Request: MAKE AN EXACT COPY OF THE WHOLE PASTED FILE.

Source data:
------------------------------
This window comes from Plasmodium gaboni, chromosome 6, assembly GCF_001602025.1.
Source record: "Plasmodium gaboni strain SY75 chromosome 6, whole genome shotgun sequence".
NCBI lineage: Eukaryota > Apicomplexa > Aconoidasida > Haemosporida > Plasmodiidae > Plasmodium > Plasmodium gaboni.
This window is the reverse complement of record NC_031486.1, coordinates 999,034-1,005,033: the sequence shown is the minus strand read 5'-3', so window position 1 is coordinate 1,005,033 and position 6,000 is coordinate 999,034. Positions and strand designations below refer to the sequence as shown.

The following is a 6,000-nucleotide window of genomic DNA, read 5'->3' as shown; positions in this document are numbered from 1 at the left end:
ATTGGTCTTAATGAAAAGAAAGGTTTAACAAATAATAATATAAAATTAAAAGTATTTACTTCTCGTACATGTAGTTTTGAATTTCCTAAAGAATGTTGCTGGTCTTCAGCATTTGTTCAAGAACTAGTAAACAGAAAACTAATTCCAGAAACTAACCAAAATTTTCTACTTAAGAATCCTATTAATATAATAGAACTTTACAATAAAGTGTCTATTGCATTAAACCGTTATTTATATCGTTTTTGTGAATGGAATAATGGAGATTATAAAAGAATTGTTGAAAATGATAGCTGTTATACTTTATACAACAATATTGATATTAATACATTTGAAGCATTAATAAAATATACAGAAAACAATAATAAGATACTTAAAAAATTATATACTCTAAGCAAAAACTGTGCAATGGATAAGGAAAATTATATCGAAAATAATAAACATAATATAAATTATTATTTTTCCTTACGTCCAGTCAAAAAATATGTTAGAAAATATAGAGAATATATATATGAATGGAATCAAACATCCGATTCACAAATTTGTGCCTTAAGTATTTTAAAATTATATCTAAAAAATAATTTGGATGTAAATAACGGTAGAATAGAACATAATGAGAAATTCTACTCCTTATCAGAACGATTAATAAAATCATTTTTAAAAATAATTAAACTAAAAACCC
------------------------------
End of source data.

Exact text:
This window comes from Plasmodium gaboni, chromosome 6, assembly GCF_001602025.1.
Source record: "Plasmodium gaboni strain SY75 chromosome 6, whole genome shotgun sequence".
NCBI lineage: Eukaryota > Apicomplexa > Aconoidasida > Haemosporida > Plasmodiidae > Plasmodium > Plasmodium gaboni.
This window is the reverse complement of record NC_031486.1, coordinates 999,034-1,005,033: the sequence shown is the minus strand read 5'-3', so window position 1 is coordinate 1,005,033 and position 6,000 is coordinate 999,034. Positions and strand designations below refer to the sequence as shown.

The following is a 6,000-nucleotide window of genomic DNA, read 5'->3' as shown; positions in this document are numbered from 1 at the left end:
ATTGGTCTTAATGAAAAGAAAGGTTTAACAAATAATAATATAAAATTAAAAGTATTTACTTCTCGTACATGTAGTTTTGAATTTCCTAAAGAATGTTGCTGGTCTTCAGCATTTGTTCAAGAACTAGTAAACAGAAAACTAATTCCAGAAACTAACCAAAATTTTCTACTTAAGAATCCTATTAATATAATAGAACTTTACAATAAAGTGTCTATTGCATTAAACCGTTATTTATATCGTTTTTGTGAATGGAATAATGGAGATTATAAAAGAATTGTTGAAAATGATAGCTGTTATACTTTATACAACAATATTGATATTAATACATTTGAAGCATTAATAAAATATACAGAAAACAATAATAAGATACTTAAAAAATTATATACTCTAAGCAAAAACTGTGCAATGGATAAGGAAAATTATATCGAAAATAATAAACATAATATAAATTATTATTTTTCCTTACGTCCAGTCAAAAAATATGTTAGAAAATATAGAGAATATATATATGAATGGAATCAAACATCCGATTCACAAATTTGTGCCTTAAGTATTTTAAAATTATATCTAAAAAATAATTTGGATGTAAATAACGGTAGAATAGAACATAATGAGAAATTCTACTCCTTATCAGAACGATTAATAAAATCATTTTTAAAAATAATTAAACTAAAAACCC